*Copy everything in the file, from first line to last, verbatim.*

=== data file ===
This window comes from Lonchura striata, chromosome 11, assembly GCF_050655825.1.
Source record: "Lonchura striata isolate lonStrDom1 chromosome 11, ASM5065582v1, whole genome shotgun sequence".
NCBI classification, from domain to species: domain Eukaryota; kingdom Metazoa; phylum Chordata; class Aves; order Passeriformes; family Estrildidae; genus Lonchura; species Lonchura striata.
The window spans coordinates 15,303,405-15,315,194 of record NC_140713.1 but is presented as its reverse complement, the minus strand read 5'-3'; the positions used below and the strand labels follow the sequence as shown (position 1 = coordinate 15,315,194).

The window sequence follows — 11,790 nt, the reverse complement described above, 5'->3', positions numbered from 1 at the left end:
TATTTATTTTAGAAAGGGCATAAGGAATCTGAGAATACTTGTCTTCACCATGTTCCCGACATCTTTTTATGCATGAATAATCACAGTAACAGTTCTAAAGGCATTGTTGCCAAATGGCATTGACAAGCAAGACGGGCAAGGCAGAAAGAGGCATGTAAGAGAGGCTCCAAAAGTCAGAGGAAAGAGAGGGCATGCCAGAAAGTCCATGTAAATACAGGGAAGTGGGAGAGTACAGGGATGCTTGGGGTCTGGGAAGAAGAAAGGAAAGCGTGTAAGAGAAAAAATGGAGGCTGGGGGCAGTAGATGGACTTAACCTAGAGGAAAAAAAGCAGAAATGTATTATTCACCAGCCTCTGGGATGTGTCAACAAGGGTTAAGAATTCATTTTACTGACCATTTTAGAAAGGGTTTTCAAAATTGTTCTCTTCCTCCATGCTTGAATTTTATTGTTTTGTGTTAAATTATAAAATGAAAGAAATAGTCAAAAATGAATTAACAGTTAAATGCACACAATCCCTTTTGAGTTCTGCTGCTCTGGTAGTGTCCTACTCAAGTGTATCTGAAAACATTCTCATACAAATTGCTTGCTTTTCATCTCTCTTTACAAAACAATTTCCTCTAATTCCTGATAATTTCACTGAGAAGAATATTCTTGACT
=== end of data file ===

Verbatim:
This window comes from Lonchura striata, chromosome 11, assembly GCF_050655825.1.
Source record: "Lonchura striata isolate lonStrDom1 chromosome 11, ASM5065582v1, whole genome shotgun sequence".
NCBI classification, from domain to species: domain Eukaryota; kingdom Metazoa; phylum Chordata; class Aves; order Passeriformes; family Estrildidae; genus Lonchura; species Lonchura striata.
The window spans coordinates 15,303,405-15,315,194 of record NC_140713.1 but is presented as its reverse complement, the minus strand read 5'-3'; the positions used below and the strand labels follow the sequence as shown (position 1 = coordinate 15,315,194).

The window sequence follows — 11,790 nt, the reverse complement described above, 5'->3', positions numbered from 1 at the left end:
TATTTATTTTAGAAAGGGCATAAGGAATCTGAGAATACTTGTCTTCACCATGTTCCCGACATCTTTTTATGCATGAATAATCACAGTAACAGTTCTAAAGGCATTGTTGCCAAATGGCATTGACAAGCAAGACGGGCAAGGCAGAAAGAGGCATGTAAGAGAGGCTCCAAAAGTCAGAGGAAAGAGAGGGCATGCCAGAAAGTCCATGTAAATACAGGGAAGTGGGAGAGTACAGGGATGCTTGGGGTCTGGGAAGAAGAAAGGAAAGCGTGTAAGAGAAAAAATGGAGGCTGGGGGCAGTAGATGGACTTAACCTAGAGGAAAAAAAGCAGAAATGTATTATTCACCAGCCTCTGGGATGTGTCAACAAGGGTTAAGAATTCATTTTACTGACCATTTTAGAAAGGGTTTTCAAAATTGTTCTCTTCCTCCATGCTTGAATTTTATTGTTTTGTGTTAAATTATAAAATGAAAGAAATAGTCAAAAATGAATTAACAGTTAAATGCACACAATCCCTTTTGAGTTCTGCTGCTCTGGTAGTGTCCTACTCAAGTGTATCTGAAAACATTCTCATACAAATTGCTTGCTTTTCATCTCTCTTTACAAAACAATTTCCTCTAATTCCTGATAATTTCACTGAGAAGAATATTCTTGACT